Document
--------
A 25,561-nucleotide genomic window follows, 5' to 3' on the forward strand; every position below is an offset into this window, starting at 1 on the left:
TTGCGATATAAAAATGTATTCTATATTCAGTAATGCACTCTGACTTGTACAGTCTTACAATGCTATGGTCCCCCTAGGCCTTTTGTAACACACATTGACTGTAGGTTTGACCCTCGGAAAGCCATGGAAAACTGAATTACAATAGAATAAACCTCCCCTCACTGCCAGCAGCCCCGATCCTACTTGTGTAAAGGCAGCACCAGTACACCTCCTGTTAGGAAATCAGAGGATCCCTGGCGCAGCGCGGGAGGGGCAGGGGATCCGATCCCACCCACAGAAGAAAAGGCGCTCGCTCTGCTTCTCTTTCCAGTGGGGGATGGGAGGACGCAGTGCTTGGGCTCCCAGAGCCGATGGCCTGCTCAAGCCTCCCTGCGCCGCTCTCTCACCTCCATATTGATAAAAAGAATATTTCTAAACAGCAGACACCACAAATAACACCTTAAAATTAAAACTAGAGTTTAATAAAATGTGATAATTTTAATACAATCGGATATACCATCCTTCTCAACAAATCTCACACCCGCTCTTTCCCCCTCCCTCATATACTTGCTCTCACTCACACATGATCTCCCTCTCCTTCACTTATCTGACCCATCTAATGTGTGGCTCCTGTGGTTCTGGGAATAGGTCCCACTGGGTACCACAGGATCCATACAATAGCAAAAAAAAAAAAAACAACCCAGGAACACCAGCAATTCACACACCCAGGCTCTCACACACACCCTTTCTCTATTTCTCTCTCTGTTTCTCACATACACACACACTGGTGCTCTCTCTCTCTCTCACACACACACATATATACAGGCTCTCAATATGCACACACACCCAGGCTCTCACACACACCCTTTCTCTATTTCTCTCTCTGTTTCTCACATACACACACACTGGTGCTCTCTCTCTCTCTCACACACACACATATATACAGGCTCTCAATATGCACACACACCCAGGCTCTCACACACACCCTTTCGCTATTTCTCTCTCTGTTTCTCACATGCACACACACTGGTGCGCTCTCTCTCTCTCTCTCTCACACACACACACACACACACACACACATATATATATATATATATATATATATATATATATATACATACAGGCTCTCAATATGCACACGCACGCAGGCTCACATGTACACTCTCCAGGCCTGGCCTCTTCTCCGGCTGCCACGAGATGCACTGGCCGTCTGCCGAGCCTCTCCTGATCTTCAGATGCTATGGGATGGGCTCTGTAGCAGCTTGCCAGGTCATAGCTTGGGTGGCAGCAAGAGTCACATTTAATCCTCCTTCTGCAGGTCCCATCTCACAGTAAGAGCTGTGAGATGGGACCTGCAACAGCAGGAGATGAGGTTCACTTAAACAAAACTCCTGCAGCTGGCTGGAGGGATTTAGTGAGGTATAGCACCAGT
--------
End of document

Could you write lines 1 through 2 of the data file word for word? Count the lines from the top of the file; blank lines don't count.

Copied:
A 25,561-nucleotide genomic window follows, 5' to 3' on the forward strand; every position below is an offset into this window, starting at 1 on the left:
TTGCGATATAAAAATGTATTCTATATTCAGTAATGCACTCTGACTTGTACAGTCTTACAATGCTATGGTCCCCCTAGGCCTTTTGTAACACACATTGACTGTAGGTTTGACCCTCGGAAAGCCATGGAAAACTGAATTACAATAGAATAAACCTCCCCTCACTGCCAGCAGCCCCGATCCTACTTGTGTAAAGGCAGCACCAGTACACCTCCTGTTAGGAAATCAGAGGATCCCTGGCGCAGCGCGGGAGGGGCAGGGGATCCGATCCCACCCACAGAAGAAAAGGCGCTCGCTCTGCTTCTCTTTCCAGTGGGGGATGGGAGGACGCAGTGCTTGGGCTCCCAGAGCCGATGGCCTGCTCAAGCCTCCCTGCGCCGCTCTCTCACCTCCATATTGATAAAAAGAATATTTCTAAACAGCAGACACCACAAATAACACCTTAAAATTAAAACTAGAGTTTAATAAAATGTGATAATTTTAATACAATCGGATATACCATCCTTCTCAACAAATCTCACACCCGCTCTTTCCCCCTCCCTCATATACTTGCTCTCACTCACACATGATCTCCCTCTCCTTCACTTATCTGACCCATCTAATGTGTGGCTCCTGTGGTTCTGGGAATAGGTCCCACTGGGTACCACAGGATCCATACAATAGCAAAAAAAAAAAAAACAACCCAGGAACACCAGCAATTCACACACCCAGGCTCTCACACACACCCTTTCTCTATTTCTCTCTCTGTTTCTCACATACACACACACTGGTGCTCTCTCTCTCTCTCACACACACACATATATACAGGCTCTCAATATGCACACACACCCAGGCTCTCACACACACCCTTTCTCTATTTCTCTCTCTGTTTCTCACATACACACACACTGGTGCTCTCTCTCTCTCTCACACACACACATATATACAGGCTCTCAATATGCACACACACCCAGGCTCTCACACACACCCTTTCGCTATTTCTCTCTCTGTTTCTCACATGCACACACACTGGTGCGCTCTCTCTCTCTCTCTCTCACACACACACACACACACACACACACATATATATATATATATATATATATATATATATATATACATACAGGCTCTCAATATGCACACGCACGCAGGCTCACATGTACACTCTCCAGGCCTGGCCTCTTCTCCGGCTGCCACGAGATGCACTGGCCGTCTGCCGAGCCTCTCCTGATCTTCAGATGCTATGGGATGGGCTCTGTAGCAGCTTGCCAGGTCATAGCTTGGGTGGCAGCAAGAGTCACATTTAATCCTCCTTCTGCAGGTCCCATCTCACAGTAAGAGCTGTGAGATGGGACCTGCAACAGCAGGAGATGAGGTTCACTTAAACAAAACTCCTGCAGCTGGCTGGAGGGATTTAGTGAGGTATAGCACCAGT